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Two German Estates


It's not every day you get to meet a genuine prince, but last week, Felix Prinz zu Salm-Salm came to Boise, presenting the wines of his family's two German estates: Schloss Wallhausen in Nahe and Castell in Franconia. The first is the winery where he works and lives. Cool summer nights, warm autumns and slate soil provide ideal growing conditions for Germany's most famous grape variety-Riesling. His father Michael owns and operates the estate but Michael is increasingly involving his two sons in day-to-day operations. Records show that vineyards were planted at Wallhausen as early as 1200, a history that proves they must be doing something right.

The young prince (he hasn't hit 25 yet) poured tastes of a 1999 Riesling Kabinet that was surprisingly youthful, with lovely light nutmeg and honeyed caramel aromas, melding with the ripe citrus and apple fruit flavors. The currently available 2003 Schloss Wallhausen Roxheim Riesling Spätlese, $26.50, showed excellent potential. Surprisingly subdued fruit aromas with hints of clover, the candied peach flavors were backed by a nice spice component. Giving the record-breaking temperatures of that summer, the light acid levels are to be expected, but the structure and balance were still impressive.

Felix's connection with Castell is through his mother's family. They can document vineyards at their estate back to 1258 (mere upstarts compared to the Wallhausens). The Franconia region is very different from Nahe. The soils have more clay, the winters are much colder and the early autumn frosts are not conducive to late ripening Riesling. Muller-Thurgau is much more prevalent, and the 2002 Castell 1224 bottling of that grape is delightful. It offers light gooseberry aromas backed by creamy currant and sweet grapefruit flavors, offering great balance and a softly crisp finish. Priced right at $11.99, it makes a great patio sipper.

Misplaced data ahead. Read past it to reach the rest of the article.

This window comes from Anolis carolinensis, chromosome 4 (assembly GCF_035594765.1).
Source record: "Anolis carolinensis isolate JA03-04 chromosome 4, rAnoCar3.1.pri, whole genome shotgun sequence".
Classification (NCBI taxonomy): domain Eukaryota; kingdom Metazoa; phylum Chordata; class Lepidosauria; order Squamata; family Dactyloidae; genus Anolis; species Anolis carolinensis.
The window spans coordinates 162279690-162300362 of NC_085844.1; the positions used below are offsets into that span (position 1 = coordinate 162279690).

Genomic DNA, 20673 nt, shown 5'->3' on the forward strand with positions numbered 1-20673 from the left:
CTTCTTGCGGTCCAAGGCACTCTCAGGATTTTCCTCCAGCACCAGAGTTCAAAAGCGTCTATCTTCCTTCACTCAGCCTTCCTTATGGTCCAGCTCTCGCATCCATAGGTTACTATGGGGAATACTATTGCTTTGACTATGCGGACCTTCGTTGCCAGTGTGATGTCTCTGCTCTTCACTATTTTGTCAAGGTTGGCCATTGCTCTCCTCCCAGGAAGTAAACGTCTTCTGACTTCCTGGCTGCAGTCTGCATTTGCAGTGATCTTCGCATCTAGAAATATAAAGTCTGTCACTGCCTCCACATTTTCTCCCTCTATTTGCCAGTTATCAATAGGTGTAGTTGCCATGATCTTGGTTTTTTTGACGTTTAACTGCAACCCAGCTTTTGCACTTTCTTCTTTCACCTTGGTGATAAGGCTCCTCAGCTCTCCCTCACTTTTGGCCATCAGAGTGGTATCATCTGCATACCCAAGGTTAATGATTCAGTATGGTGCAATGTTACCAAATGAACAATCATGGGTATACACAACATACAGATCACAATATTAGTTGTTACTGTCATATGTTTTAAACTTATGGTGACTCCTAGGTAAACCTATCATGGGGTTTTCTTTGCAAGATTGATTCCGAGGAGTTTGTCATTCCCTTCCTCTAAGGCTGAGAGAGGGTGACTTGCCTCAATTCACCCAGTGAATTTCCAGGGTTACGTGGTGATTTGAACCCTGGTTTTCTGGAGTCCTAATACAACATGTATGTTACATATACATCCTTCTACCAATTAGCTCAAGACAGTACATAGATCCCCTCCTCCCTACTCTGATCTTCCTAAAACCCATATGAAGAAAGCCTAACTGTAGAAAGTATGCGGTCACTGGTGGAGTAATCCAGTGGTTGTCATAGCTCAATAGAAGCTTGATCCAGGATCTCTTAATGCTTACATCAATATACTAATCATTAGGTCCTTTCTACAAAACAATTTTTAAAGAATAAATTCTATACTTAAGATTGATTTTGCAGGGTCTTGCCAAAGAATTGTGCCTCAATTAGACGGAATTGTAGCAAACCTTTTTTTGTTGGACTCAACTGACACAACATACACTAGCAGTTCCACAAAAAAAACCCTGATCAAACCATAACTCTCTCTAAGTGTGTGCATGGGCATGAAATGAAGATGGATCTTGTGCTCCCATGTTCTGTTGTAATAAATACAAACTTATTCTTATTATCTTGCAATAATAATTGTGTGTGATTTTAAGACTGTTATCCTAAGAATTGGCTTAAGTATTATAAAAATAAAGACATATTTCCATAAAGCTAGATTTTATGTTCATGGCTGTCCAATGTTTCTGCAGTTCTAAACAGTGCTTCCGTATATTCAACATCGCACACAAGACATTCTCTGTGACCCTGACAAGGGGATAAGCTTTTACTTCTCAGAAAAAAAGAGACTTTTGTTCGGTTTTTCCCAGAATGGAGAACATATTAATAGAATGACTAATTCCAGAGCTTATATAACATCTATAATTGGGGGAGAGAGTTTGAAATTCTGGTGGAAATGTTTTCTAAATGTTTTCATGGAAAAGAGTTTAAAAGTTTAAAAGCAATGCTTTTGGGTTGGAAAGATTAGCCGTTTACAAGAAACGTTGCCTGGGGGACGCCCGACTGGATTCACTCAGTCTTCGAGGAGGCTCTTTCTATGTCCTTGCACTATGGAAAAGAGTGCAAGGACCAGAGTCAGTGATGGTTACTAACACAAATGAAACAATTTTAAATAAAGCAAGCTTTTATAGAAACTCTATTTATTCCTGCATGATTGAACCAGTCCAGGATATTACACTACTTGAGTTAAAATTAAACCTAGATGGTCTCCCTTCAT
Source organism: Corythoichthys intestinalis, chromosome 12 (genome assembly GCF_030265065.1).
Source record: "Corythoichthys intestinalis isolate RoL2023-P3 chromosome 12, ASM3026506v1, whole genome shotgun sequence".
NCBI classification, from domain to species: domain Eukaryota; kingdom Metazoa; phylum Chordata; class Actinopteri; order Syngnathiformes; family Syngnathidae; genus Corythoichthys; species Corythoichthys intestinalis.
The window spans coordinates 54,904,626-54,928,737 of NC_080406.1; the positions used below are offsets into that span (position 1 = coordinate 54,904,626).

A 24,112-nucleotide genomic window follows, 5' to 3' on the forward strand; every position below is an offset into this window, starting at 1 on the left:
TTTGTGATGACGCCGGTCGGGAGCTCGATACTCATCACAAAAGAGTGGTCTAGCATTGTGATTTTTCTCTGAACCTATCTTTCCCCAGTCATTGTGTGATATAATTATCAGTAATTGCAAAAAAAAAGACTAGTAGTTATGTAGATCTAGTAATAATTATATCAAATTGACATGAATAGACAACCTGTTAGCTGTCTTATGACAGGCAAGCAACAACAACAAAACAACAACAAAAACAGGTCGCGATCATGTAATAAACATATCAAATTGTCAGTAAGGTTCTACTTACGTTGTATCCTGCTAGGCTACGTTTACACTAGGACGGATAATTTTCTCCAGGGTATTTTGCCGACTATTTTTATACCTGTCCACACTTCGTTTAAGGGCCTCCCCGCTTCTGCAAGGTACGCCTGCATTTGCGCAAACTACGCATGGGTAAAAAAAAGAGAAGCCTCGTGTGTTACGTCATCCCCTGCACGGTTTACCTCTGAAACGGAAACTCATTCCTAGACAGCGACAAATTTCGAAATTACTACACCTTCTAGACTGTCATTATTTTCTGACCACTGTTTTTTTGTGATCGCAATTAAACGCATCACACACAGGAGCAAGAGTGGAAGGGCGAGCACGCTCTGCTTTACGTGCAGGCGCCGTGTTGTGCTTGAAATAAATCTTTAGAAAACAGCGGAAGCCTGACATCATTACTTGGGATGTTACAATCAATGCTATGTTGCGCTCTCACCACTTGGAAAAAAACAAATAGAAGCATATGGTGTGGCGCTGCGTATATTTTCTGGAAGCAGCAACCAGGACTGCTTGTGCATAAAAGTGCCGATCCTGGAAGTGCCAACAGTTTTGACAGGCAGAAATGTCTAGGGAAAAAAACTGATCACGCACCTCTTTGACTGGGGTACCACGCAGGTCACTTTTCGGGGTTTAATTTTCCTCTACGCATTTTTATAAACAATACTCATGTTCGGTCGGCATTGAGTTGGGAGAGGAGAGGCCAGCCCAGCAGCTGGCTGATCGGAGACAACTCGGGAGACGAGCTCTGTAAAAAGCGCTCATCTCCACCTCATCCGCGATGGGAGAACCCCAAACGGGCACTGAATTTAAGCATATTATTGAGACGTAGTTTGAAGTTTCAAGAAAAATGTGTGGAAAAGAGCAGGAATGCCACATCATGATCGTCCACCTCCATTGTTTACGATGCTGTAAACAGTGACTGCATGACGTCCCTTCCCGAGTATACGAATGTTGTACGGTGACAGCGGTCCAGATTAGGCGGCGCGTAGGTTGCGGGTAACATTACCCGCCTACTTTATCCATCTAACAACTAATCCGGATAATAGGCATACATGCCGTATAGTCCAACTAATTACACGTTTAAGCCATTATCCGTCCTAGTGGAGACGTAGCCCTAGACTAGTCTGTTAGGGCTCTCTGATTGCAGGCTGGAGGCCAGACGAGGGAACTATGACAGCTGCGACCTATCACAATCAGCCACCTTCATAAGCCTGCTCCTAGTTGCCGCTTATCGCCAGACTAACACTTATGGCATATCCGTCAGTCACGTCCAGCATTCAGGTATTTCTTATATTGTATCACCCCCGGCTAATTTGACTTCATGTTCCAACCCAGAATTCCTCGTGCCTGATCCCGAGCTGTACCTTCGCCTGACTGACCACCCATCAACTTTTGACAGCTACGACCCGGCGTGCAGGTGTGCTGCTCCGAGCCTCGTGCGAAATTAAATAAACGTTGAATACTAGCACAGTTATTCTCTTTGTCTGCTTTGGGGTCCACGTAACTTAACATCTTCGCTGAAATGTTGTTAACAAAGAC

The 2003 Castell Kerner, Schloss Castell, $12.99, comes in the region's traditionally shaped squat bottle called a "bocksbeutel" (literally translated as goat's scrotum). The variety, a cross between Riesling and Trollinger, has a similar flavor profile to Riesling but ripens much earlier, making it well suited to the region's climate. A charming wine with hints of clover backing soft peach aromas. Lovely stone fruit flavors dominate the palate; the finish adds a touch of orange zest to nicely sweet citrus. Cool bottle, great buy.